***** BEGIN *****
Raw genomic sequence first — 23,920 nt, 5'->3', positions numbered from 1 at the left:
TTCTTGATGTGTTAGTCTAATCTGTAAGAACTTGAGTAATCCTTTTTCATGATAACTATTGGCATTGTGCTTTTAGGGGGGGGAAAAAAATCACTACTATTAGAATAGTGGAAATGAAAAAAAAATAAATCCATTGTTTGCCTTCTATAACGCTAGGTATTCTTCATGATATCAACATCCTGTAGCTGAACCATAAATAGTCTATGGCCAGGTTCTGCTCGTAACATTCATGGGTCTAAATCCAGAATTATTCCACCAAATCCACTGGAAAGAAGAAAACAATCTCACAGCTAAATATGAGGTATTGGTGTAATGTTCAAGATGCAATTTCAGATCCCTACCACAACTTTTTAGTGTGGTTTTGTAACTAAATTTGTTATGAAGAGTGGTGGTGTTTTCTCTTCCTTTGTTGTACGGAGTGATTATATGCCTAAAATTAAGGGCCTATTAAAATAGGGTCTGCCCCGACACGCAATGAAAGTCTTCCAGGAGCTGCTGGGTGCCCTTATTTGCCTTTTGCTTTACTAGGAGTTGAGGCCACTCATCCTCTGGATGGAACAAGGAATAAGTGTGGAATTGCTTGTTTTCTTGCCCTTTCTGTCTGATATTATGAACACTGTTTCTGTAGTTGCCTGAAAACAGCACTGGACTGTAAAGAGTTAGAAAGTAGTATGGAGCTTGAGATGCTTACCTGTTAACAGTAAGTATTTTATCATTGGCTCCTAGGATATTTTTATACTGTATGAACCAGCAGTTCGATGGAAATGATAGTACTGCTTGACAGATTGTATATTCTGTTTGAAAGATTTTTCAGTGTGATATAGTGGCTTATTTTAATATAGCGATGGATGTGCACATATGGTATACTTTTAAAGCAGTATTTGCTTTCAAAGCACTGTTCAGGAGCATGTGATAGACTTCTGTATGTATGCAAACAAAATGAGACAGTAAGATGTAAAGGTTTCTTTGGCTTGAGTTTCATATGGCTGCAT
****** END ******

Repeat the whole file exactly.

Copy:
Raw genomic sequence first — 23,920 nt, 5'->3', positions numbered from 1 at the left:
TTCTTGATGTGTTAGTCTAATCTGTAAGAACTTGAGTAATCCTTTTTCATGATAACTATTGGCATTGTGCTTTTAGGGGGGGGAAAAAAATCACTACTATTAGAATAGTGGAAATGAAAAAAAAATAAATCCATTGTTTGCCTTCTATAACGCTAGGTATTCTTCATGATATCAACATCCTGTAGCTGAACCATAAATAGTCTATGGCCAGGTTCTGCTCGTAACATTCATGGGTCTAAATCCAGAATTATTCCACCAAATCCACTGGAAAGAAGAAAACAATCTCACAGCTAAATATGAGGTATTGGTGTAATGTTCAAGATGCAATTTCAGATCCCTACCACAACTTTTTAGTGTGGTTTTGTAACTAAATTTGTTATGAAGAGTGGTGGTGTTTTCTCTTCCTTTGTTGTACGGAGTGATTATATGCCTAAAATTAAGGGCCTATTAAAATAGGGTCTGCCCCGACACGCAATGAAAGTCTTCCAGGAGCTGCTGGGTGCCCTTATTTGCCTTTTGCTTTACTAGGAGTTGAGGCCACTCATCCTCTGGATGGAACAAGGAATAAGTGTGGAATTGCTTGTTTTCTTGCCCTTTCTGTCTGATATTATGAACACTGTTTCTGTAGTTGCCTGAAAACAGCACTGGACTGTAAAGAGTTAGAAAGTAGTATGGAGCTTGAGATGCTTACCTGTTAACAGTAAGTATTTTATCATTGGCTCCTAGGATATTTTTATACTGTATGAACCAGCAGTTCGATGGAAATGATAGTACTGCTTGACAGATTGTATATTCTGTTTGAAAGATTTTTCAGTGTGATATAGTGGCTTATTTTAATATAGCGATGGATGTGCACATATGGTATACTTTTAAAGCAGTATTTGCTTTCAAAGCACTGTTCAGGAGCATGTGATAGACTTCTGTATGTATGCAAACAAAATGAGACAGTAAGATGTAAAGGTTTCTTTGGCTTGAGTTTCATATGGCTGCAT